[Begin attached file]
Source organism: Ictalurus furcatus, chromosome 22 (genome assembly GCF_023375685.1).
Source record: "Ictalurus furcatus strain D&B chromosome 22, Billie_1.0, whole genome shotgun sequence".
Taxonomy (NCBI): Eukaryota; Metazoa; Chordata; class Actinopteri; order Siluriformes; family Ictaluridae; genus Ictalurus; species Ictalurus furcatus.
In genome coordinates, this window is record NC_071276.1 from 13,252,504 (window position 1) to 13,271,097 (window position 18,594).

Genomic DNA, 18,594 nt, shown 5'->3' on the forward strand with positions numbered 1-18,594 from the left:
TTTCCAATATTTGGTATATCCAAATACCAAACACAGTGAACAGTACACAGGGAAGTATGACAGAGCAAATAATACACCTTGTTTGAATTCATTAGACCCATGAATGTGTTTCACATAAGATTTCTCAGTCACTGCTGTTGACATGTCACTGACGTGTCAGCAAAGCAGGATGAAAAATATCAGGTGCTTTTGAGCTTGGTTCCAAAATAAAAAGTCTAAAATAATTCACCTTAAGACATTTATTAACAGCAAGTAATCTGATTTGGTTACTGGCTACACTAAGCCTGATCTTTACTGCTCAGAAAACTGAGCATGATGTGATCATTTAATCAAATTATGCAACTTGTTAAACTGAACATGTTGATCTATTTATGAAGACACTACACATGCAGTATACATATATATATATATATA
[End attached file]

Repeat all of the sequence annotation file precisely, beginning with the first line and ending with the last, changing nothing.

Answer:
Source organism: Ictalurus furcatus, chromosome 22 (genome assembly GCF_023375685.1).
Source record: "Ictalurus furcatus strain D&B chromosome 22, Billie_1.0, whole genome shotgun sequence".
Taxonomy (NCBI): Eukaryota; Metazoa; Chordata; class Actinopteri; order Siluriformes; family Ictaluridae; genus Ictalurus; species Ictalurus furcatus.
In genome coordinates, this window is record NC_071276.1 from 13,252,504 (window position 1) to 13,271,097 (window position 18,594).

Genomic DNA, 18,594 nt, shown 5'->3' on the forward strand with positions numbered 1-18,594 from the left:
TTTCCAATATTTGGTATATCCAAATACCAAACACAGTGAACAGTACACAGGGAAGTATGACAGAGCAAATAATACACCTTGTTTGAATTCATTAGACCCATGAATGTGTTTCACATAAGATTTCTCAGTCACTGCTGTTGACATGTCACTGACGTGTCAGCAAAGCAGGATGAAAAATATCAGGTGCTTTTGAGCTTGGTTCCAAAATAAAAAGTCTAAAATAATTCACCTTAAGACATTTATTAACAGCAAGTAATCTGATTTGGTTACTGGCTACACTAAGCCTGATCTTTACTGCTCAGAAAACTGAGCATGATGTGATCATTTAATCAAATTATGCAACTTGTTAAACTGAACATGTTGATCTATTTATGAAGACACTACACATGCAGTATACATATATATATATATATA